The chemical messenger that controls flower power
The dazzling floral displays of early spring are starting to draw to a close. But wily gardeners know that they can keep plants in flower for longer by removing fruit and seeds as soon as they form.
New research explains exactly how this age-old trick works...
It is all to do with a chemical messenger called auxin which is produced in copious amounts by fruits and seeds.
Although biologists have a good idea of the environmental cues that trigger the start of flowering, understanding how and why plants stop flowering has been much less clear.
Now, collaborative research between the University of Leeds and University of Nottingham has identified that auxin, a phytohormone involved in many aspects of plant growth, plays a key role in bringing flowering to an end.
...by better managing when and for how long plants remain in flower, we can improve crop yields.
The findings have been published in the journal Nature Plants.
The researchers investigated flowering on a small weed called Arabidopsis thaliana, or thale cress.
Through experiments, they showed that the fertilised fruit on Arabidopsis produce high levels of auxin. In fact, a fertilised fruit created more than 24 times the level seen in a unfertilised fruit.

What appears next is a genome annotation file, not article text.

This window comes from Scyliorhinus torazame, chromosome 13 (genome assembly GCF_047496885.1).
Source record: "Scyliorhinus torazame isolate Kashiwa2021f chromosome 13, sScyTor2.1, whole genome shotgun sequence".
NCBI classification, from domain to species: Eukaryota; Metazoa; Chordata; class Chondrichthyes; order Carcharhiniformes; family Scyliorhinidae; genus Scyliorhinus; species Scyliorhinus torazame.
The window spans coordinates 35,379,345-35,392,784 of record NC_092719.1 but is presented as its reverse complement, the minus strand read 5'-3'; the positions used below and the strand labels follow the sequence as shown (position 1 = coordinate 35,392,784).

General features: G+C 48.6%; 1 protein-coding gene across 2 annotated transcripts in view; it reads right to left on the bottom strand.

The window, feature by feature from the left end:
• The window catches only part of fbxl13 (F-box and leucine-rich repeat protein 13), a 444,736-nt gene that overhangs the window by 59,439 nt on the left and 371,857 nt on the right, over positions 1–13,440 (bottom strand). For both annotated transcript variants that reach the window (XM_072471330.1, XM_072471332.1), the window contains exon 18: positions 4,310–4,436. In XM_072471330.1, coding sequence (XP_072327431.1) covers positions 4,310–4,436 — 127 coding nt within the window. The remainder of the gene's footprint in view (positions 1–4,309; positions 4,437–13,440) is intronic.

Crucially, the researchers also showed that the auxin produced by the fruits is the signal that stops the plant producing more flowers.
While their research focused on one particular plant, they believe the findings will be widely applicable to other plant species including oilseed rape, a commercially important crop.
The last flower to open on a forget-me-not
Dr Tom Bennett, University Academic Fellow in the Faculty of Biological Sciences at the University of Leeds, supervised the research. He said their hypothesis is that the high levels of auxin produced in the fruit block the production of auxin in new flowers, preventing the buds from forming and opening.
He said: “We now know plants will remain in flower until they have high enough auxin levels from fruit and seeds to shut down flowering. This is biologically significant because it allows the plant to concentrate its energy resources on developing fruit and seeds, rather than making more flowers.”
“However, this is a complex process and although auxin effectively switches off flowering, there are other regulators at play in the plant that stop this happening too soon.”
And of course, it is a process that has been exploited by wily gardeners who noticed that by quickly harvesting the fruit, they can keep their plants in flower. They are removing the source of the auxin surge that leads to the end of flowering.
Dr Bennett said: “We already know a lot about auxin. This research presents the possibility that by better managing when and for how long plants remain in flower, we can improve crop yields.”